Queta Lavat, woman full of experience

Rate this post

Along with film and television, Queta Lavat also stood out on stage and her debut was with the actor Jorge Mistral, with whom years later she would share scenes in cinema in The right to be born (1952), at the Teatro Arbeu, with Spanish works such as Don Mendo's revengeby Pedro Muñoz Seca.

He worked nine years in a row with Enrique Rambal at the Teatro del Músico with a repertoire of Spanish works. Additionally, in the IMSS theaters, she starred The inspector generalby Nikolai Gogol; The bourgeois gentlemanby Molière; The human beastby Émile Zola, among many more.

He also worked with Manolo Fábregas and Silvia Pinal in the work let's get divorcedat the Teatro de los Insurgentes, and in the musical Ring, ring, love callsat the Forest Theater.

“I feel that theater is a wonderful school. It gives you a lot of ease, security and it is beautiful, because you are feeling that what you are doing, in a comedy style, people are having fun, or are sorry for you. The reaction and response of the public is beautiful,” she said in an interview for TV UNAM, in 2018.

His most recent work is in January 2018, when he starred in Conversations with mom, along with the actor Jesús Ochoa, at the Teatro 11 de Julio. In it, she recreated the mother of a man over 50 years old, who, due to financial problems, suggests selling the place where she lives, which reveals the secrets of the octogenarian woman, who is in a relationship with a man 11 years younger. Of such a premiere, she told this newspaper at the time:

“It is a real treat, because it is a little piece of life. It's what all mothers go through with their children; We always have disagreements and joys with them. Everything is beautiful in this play, we had a delicious time and I think the audience feels that way too.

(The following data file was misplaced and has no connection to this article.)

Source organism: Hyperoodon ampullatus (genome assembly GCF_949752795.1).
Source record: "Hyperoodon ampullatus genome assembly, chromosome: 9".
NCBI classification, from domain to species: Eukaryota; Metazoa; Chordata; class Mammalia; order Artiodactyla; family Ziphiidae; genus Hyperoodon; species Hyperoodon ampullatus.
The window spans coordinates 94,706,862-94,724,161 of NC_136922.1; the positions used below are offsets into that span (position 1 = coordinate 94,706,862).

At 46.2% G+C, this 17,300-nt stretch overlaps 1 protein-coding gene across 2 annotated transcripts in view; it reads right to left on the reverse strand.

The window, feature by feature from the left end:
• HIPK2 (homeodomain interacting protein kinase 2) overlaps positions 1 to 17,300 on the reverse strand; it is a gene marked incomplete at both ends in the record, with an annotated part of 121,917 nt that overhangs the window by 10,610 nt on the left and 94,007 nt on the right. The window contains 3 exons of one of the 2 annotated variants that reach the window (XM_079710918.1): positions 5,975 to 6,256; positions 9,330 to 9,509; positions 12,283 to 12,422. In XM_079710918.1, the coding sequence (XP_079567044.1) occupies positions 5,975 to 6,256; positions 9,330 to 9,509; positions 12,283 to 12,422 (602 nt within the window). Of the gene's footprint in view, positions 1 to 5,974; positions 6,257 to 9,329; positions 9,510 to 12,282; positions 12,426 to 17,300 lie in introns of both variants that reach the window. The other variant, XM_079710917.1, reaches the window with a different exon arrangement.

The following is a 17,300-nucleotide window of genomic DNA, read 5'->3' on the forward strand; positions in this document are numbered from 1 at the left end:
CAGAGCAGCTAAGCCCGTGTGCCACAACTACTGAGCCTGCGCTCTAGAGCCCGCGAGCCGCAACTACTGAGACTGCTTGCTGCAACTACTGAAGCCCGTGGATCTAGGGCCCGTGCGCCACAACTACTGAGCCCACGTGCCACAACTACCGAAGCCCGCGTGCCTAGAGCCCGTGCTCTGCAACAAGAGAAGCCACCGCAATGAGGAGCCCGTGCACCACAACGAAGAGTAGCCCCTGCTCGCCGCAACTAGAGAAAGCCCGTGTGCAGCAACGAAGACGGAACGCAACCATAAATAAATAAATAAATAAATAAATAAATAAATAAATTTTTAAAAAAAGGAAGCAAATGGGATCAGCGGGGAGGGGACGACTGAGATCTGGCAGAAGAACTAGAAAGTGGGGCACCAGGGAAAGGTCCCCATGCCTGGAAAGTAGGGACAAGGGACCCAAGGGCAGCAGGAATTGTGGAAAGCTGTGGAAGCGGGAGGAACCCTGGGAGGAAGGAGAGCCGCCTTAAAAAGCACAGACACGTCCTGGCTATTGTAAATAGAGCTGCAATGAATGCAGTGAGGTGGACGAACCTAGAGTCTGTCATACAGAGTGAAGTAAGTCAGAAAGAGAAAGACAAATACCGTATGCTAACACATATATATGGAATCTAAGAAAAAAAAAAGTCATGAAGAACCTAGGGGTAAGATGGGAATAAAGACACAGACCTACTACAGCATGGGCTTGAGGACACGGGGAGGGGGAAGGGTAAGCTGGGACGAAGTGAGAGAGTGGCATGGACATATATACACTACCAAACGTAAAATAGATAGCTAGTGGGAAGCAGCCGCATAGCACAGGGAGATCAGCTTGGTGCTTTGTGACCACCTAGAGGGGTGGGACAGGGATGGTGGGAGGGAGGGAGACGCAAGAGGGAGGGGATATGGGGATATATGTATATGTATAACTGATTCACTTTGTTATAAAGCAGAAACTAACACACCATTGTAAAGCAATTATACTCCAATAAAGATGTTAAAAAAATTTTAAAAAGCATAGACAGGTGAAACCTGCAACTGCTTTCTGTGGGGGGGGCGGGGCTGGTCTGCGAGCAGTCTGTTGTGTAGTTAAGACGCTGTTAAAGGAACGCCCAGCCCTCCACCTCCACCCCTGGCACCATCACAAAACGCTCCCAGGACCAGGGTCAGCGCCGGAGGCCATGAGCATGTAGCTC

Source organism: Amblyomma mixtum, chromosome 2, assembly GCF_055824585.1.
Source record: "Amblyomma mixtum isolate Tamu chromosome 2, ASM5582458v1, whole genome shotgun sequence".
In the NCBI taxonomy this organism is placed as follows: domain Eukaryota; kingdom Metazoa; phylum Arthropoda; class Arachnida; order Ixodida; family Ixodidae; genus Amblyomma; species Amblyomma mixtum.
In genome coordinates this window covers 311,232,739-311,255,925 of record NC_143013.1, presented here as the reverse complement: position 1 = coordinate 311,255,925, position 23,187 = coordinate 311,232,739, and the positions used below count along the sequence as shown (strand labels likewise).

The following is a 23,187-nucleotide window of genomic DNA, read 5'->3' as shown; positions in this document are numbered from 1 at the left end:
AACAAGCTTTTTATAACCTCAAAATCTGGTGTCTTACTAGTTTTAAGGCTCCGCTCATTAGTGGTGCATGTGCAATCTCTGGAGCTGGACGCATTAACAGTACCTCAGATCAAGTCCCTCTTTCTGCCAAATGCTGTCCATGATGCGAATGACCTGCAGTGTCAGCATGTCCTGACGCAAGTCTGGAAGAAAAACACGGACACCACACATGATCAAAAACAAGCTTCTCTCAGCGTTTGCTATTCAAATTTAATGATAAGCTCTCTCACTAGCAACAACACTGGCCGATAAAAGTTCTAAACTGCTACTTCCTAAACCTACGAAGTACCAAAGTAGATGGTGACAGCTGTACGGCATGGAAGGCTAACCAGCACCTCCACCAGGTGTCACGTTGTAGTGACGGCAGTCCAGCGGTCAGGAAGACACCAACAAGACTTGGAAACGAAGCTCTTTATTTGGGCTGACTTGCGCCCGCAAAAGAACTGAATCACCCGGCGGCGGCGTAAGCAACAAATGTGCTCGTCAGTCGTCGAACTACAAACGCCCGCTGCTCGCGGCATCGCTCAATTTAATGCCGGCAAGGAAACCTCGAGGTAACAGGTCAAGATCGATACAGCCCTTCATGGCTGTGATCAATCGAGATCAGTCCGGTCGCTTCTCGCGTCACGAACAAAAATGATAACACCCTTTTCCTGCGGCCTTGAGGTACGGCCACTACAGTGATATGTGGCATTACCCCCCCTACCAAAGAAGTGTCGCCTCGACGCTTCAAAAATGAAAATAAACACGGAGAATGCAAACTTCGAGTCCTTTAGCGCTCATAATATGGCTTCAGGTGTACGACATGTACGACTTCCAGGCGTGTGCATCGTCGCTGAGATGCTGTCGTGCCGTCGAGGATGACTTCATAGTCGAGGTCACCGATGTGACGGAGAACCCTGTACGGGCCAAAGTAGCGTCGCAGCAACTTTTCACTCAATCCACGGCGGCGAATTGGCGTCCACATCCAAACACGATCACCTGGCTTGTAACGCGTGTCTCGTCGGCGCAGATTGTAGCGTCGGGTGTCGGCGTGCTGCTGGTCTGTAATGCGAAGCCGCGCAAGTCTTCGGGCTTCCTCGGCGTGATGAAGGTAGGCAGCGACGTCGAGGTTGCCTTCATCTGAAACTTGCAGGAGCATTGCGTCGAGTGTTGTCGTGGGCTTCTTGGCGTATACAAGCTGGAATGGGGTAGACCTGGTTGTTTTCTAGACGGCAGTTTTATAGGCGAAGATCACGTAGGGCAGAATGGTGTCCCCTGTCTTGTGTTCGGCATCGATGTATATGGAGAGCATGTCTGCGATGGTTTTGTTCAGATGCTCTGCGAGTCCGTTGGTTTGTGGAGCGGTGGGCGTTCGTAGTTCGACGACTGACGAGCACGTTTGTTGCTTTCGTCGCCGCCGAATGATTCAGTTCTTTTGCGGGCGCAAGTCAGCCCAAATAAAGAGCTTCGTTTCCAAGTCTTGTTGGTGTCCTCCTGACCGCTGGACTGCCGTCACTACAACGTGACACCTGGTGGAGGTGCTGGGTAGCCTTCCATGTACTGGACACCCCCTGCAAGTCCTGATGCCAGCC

“Don Jesús is a charm. He is a wonderful human being who I love very much. Theater is hard and I'm not old enough, several times I rejected it, but now, with this work, I'm happy," Queta Lavat coined five years ago.

Jesús Ochoa declared that the leading actress, then 88 years old, was “a gem. She has not been well valued on the Mexican scene and is her first star. In this story, the mother wins over the son and gets him out of her problem with a smile.”


One of the memories that the actress keeps in her apartment is the stone head of Hugo, the name of the character that her son Pablo Carrillo, a sports journalist from Image Televisionin the film The stone book (1969), by Carlos Enrique Taboada.

The piece survived the last scene of the film in which the golden statue receives a series of blows with a mallet and she decided to keep it and display it in her home, as a souvenir of her son's performance. Because Queta Lavat was a wife, she is the mother of four children (Pablo, Armando, Teresa and Enrique) and an actress at the same time.

In the interview for TV UNAM, in 2018, for the broadcast Being a woman in Mexican cinemahosted by Karina Gidi, Lavat emphasized about her different roles.

“As for my children, I had four, I had a wonderful mother-in-law and a divine mother. So, either one or the other helped me. My husband (Armando Carrillo Ruiz) was a cinematographer too, he was a technician, and he always agreed, because he was in one studio and I was in the other. Also, he met me at the cinema, in the movie The Pearl, which was the second film I made. Finished The schoolgirls and María Elena Marqués told me 'now we are going to Acapulco to film, a divine movie', with Pedro Armendáriz, Gabriel Figueroa and Indio Fernández, the staff," he recalled.

“I got married when I was 23 (years old) and it gave me time to make a lot of films, I went from one film to another, fortunately. (My cousin) she told me 'I already got you in, now you know whether you come back or not, it depends on you.' And so yes. Fortunately, film after film, (I was) very lucky and a great recommendation, which was my job,” she noted.

This is how she took stock of her role as a woman at the beginning of her career, breaking the customs of only dedicating herself to her family.